12 scams of Christmas and how to avoid them
'Tis the season for online scams. Here are 12 of the most dangerous scams you're likely to see this holiday season.
The holiday shopping season is in full swing and so is the season for online scams. According to 2012 Holiday Shopping Study by McAfee and Harris Interactive, 70 percent of Americans will shop online this holiday season and 24 percent of Americans will shop online with a mobile device. That's a target that has cyber criminals salivating. Here are 12 of the most dangerous scams you're likely to see this holiday season, according to McAfee.
Social Media Scams
On the first day of Christmas, cyber scrooge gave to me social media scams. People are often off-guard when it comes to social media networks like Facebook and Twitter because they're surrounded by "friends." But your friends' accounts could be hacked and sending out fake alerts. Be careful when you click or like posts, enter raffle contests or install apps to receive discounts. Beware fan page deals that you get from your friends that advertise the hottest holiday gifts or Twitter ads and special discounts that use shortened links that could be malicious.
Malicious Mobile Apps
On the second day of Christmas, cyber scrooge gave to me malicious mobile apps. Smartphone and tablet owners love their apps—they've downloaded more than 25 billion apps for Android devices alone. But they're not all safe. You could be downloading a malicious app designed to steal your information or send out premium-rate text messages. Get some information about the developer before you download.
On the third day of Christmas, cyber scrooge gave to me travel scams. If you find travel deals online that seem too good to be true, there's a good chance they are. Scammers build phony travel pages with beautiful pictures and bargain basement prices, all in an effort to get you to hand over your financial details.
On the fourth day of Christmas, cyber scrooge gave to me holiday spam and phishing. Spammers and criminals engaging in phishing seek to tailor their messages to make you more likely to click. Expect to see ads for cheap Rolexes or pharmaceuticals that proclaim them the "perfect gift." The real gift is likely malware, a stolen identity, theft or all three.
Hot Holiday Gift Scams
On the fifth day of Christmas, cyber scrooge gave to me hot holiday gift scams. Certain items, like the iPhone 5 or iPad Mini, generate all sorts of buzz as the hot gift during the holiday season. Expect to see these must-have gifts mentioned in dangerous links, phony contests ("click HERE for a free iPad!") and phishing emails. Think twice before you click on a dubious link or reveal personal information.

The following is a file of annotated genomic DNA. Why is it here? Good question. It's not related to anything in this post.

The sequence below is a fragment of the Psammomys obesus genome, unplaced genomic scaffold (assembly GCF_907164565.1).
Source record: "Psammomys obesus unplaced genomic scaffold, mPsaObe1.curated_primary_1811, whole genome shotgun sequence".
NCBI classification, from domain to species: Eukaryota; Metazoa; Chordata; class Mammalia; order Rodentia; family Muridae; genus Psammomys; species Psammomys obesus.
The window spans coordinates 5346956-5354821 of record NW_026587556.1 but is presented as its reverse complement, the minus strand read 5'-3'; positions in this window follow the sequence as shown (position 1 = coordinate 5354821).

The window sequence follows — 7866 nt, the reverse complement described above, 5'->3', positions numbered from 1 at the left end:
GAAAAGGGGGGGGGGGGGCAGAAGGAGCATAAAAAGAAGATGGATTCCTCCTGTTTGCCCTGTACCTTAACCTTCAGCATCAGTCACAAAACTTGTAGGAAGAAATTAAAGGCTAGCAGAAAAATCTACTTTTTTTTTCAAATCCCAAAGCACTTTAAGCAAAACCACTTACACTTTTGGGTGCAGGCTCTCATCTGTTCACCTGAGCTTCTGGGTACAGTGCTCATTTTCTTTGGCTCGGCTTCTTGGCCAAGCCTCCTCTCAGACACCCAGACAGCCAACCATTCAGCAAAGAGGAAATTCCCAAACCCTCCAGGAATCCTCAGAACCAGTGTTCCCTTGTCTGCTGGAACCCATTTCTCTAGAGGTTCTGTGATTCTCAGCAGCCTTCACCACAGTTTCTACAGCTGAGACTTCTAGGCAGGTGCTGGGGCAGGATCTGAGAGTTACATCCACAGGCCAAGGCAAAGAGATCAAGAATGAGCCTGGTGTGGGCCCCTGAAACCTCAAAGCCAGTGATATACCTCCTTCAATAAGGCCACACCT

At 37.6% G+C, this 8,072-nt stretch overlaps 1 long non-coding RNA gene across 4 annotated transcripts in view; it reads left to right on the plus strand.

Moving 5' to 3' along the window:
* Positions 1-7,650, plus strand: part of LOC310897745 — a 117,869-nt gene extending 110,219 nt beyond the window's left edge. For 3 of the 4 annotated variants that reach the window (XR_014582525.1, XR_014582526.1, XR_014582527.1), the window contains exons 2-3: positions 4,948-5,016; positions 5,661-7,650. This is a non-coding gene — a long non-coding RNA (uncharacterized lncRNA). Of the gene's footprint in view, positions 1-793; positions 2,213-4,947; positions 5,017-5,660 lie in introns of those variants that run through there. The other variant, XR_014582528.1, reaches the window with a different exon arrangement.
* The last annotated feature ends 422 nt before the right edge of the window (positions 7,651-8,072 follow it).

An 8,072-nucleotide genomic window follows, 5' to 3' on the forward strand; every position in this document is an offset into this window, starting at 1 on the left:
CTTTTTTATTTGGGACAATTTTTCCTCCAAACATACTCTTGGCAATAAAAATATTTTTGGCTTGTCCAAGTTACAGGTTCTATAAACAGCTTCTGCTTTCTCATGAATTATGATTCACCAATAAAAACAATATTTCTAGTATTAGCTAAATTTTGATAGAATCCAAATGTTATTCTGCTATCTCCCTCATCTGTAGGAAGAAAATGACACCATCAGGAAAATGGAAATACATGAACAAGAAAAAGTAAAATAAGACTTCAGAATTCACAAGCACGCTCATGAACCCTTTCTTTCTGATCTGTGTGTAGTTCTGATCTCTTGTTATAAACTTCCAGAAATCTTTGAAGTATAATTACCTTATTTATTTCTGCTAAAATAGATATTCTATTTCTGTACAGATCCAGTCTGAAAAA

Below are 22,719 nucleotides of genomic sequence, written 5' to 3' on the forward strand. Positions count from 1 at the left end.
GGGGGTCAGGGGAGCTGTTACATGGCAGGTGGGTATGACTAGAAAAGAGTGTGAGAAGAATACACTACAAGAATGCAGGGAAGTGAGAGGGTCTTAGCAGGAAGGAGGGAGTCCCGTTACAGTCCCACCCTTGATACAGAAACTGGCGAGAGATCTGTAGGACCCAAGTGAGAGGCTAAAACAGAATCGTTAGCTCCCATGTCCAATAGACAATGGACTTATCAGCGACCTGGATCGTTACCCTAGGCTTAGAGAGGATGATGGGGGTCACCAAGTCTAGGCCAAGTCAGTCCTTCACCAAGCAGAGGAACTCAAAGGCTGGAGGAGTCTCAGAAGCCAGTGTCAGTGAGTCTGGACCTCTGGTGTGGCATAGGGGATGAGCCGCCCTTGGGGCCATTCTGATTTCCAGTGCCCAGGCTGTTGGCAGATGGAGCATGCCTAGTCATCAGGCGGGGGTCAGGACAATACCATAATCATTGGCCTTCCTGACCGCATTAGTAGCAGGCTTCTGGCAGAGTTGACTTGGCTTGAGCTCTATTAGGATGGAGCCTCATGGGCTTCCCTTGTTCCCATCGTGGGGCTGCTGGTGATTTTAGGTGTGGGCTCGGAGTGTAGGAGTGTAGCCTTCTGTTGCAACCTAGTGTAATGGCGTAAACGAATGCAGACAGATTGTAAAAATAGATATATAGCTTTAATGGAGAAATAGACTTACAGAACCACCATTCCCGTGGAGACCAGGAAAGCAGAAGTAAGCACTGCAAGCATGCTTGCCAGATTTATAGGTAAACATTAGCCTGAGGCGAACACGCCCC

Skype Message Scare
On the sixth day of Christmas, cyber scrooge gave to me Skype message scams. Lots of people now use Skype to connect with their loved ones during the holiday season, and that makes it an attractive target for criminals. Beware emails about "Skype toolbar for Outlook" or purporting to come from "Skype Security Center." They're seeking to install spyware or other malware to listen to your calls for personal information or even hold your files for ransom.
Bogus Gift Cards
On the seventh day of Christmas, cyber scrooge gave to me bogus gift cards. Be careful when buying gift cards online from third-parties because they may well turn out to be fraudulent. Research the seller before buying. When in doubt buy gift cards directly from the source.
On the eighth day of Christmas, cyber scrooge gave to me holiday SMiSishing. That's a mouthful. It's phishing via text message in which the scammer tries to lure you into revealing information or performing an action you normally wouldn't do by pretending to be a legitimate organization. Think twice if that text message is not from a friend or an organization you've explicitly given permission to text you.
On the ninth day of Christmas, cyber scrooge gave me phony ecommerce sites. These sites try to lure you into sharing your credit card number and other personal details by promoting great deals. Of course, you'll never receive the merchandise and your information will be stolen. As a bare minimum, if you visit an ecommerce site, make sure the browser address bar lights up green (indicating that it's been strictly validated with an Extended Validation Certificate) and look for a trust seal near the bottom of the page.
On the 10th day of Christmas, cyber scrooge gave to me fake charities. Every year people give generously to charity during the holidays, and cyber criminals want a piece of that action. One of the biggest scams every holiday season involves spam advertising fake charities in which the money goes directly to the crooks. Do some research on your charity of choice before you give.
On the 11th day of Christmas, cyber scrooge gave to me dangerous eCards. Criminals love eCards as a way of delivering spyware or viruses that download the moment you click on the link to view the greeting. Don't click these links unless you recognize the sender. Even then, it probably couldn't hurt to check whether the eCard provider is legitimate before clicking the link.
Phony Online Classifieds
On the 12th day of Christmas, cyber scrooge gave to me phony online classifieds. Many people turn to online classifieds as a way to find holiday gifts or part-time jobs to pay for them. But beware of offers that ask for too much personal information or ask you to wire funds via Western Union. These are most likely scams and frequently illegal. Fake work-from-home jobs that involve wiring money are one of the primary ways that cyber criminals launder their ill-gotten gains. And it could stick you with jail time to boot.
Originally published on CIO| Click here to read the original story.